Mourning my Friend: Walt Cessna

Two months ago I lost a close friend and the world lost a great talent: photographer, writer, stylist & visionary Walt Cessna. I had known him for seven years and we collaborated for just as long. Shooting together can be a good springboard for a friendship - the vulnerability, the intimacy. Some photographers remain hidden behind their lens but Walt shot almost exclusively from his his own apartment, leaving rarely a moment of silence and posting intimately artful selfies before that was even a word.

Eventually we stopped planning shoots and would just hang. I’d come over to chill and we’d put on music and talk - pretending we weren’t going to shoot but the light would hit in just the right way and he’d demand I freeze so he could get his camera. He’d criticize my outfit and make me put on something from his closet, bragging about how cheap he got it from Target or telling me about this amazing, unknown talent who gave it to him to shoot with. He was constantly inspired and inspiring. Making art together was inevitable.

Walt not only introduced me to the alternative art scene of NYC but was one of the gatekeepers of this world. He helped me realign my values to focus more on the consistent creation of quality art and less on the approval and acceptance of it by my peers. He had high standards and stood by them strongly. It wasn’t always easy being his friend but you always wanted him by your side.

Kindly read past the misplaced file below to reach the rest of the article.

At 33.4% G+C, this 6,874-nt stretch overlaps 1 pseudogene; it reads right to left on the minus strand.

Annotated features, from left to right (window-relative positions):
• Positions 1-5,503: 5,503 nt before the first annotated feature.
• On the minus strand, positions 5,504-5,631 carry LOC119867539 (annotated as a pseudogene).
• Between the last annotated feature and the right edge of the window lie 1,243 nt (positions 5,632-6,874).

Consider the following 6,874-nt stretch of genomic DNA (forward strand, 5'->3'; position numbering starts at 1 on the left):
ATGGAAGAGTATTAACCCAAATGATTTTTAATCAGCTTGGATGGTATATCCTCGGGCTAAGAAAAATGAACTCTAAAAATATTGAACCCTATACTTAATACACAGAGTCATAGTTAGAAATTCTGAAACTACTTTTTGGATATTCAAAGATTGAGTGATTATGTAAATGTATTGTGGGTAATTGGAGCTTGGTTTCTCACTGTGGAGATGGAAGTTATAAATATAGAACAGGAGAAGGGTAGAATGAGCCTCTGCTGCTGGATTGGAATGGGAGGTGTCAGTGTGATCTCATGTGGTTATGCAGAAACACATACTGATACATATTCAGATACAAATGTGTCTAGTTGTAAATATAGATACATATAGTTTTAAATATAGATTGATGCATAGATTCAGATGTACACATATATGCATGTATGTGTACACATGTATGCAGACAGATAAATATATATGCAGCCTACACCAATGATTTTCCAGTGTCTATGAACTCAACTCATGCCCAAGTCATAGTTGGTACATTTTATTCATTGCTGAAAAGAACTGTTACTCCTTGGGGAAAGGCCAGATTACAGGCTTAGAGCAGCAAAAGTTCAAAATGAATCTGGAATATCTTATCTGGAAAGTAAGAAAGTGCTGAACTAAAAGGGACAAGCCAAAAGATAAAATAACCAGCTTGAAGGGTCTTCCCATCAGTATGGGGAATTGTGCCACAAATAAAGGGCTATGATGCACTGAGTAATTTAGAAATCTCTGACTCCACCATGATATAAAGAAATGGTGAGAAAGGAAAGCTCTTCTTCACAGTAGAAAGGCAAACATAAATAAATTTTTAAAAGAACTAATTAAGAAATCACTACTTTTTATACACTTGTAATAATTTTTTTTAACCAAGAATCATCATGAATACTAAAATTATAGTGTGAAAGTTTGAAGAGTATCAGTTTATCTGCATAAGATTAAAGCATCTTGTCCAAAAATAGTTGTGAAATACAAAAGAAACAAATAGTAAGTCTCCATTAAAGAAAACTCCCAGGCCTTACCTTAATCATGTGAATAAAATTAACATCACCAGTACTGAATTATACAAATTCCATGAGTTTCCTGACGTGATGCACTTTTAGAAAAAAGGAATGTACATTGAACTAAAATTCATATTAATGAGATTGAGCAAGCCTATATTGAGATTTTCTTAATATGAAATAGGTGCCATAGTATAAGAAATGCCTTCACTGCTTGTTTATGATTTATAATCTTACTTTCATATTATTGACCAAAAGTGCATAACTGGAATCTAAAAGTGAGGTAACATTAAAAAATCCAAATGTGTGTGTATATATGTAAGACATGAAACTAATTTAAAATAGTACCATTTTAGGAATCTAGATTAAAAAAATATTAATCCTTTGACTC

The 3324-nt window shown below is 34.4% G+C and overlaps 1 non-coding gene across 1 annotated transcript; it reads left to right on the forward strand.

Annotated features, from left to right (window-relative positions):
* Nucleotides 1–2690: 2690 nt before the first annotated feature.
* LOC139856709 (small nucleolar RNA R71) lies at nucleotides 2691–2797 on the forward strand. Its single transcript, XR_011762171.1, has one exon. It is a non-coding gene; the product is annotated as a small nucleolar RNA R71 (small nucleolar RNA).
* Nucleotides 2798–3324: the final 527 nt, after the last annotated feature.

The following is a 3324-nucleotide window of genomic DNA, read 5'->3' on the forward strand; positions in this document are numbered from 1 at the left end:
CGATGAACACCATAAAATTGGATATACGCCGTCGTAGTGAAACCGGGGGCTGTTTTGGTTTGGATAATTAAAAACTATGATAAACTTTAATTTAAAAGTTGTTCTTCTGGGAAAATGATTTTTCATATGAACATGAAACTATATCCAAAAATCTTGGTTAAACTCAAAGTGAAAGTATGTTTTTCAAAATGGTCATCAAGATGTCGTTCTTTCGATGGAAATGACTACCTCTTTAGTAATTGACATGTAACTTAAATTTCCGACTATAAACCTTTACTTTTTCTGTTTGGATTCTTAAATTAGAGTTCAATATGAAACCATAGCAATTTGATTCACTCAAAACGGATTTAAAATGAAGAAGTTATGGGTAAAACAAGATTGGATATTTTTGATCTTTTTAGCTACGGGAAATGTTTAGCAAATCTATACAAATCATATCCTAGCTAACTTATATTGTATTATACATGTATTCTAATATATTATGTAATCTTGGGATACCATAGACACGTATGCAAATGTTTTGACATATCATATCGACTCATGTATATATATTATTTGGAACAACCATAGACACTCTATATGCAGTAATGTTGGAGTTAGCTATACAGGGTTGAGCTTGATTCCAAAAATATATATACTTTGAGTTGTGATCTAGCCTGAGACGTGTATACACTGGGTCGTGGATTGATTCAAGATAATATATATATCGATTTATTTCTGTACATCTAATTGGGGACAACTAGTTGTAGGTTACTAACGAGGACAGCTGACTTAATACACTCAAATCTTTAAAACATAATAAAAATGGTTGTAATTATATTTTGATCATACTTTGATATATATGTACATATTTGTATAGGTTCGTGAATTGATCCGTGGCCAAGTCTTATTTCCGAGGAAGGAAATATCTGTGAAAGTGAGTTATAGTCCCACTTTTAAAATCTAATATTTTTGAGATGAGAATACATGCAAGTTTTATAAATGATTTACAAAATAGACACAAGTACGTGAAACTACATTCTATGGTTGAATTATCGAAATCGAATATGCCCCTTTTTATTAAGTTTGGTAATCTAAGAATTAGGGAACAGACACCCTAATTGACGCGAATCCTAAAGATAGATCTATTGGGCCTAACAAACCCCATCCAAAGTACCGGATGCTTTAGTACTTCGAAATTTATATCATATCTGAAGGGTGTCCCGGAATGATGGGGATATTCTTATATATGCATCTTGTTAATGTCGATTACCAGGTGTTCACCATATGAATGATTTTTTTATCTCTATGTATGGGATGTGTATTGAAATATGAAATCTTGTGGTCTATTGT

My Personal Tribute to Walt, ‘Expiration Date’

My worlds collided when I had a new song set to release the next day with a video shot in a graveyard using death and all it’s rich imagery as a symbol for the end of a romance. I was painfully conflicted about releasing this but it had been in the works for months and the launch was happening regardless.

I decided the song would take on a new meaning and just as I had re-interpreted songs by my favorite artists for years, I would reinterpret my own song and dedicate it to my friend, Walt Cessna.

I take solace in the message of the song because if all things are temporary - so is the pain of this loss.

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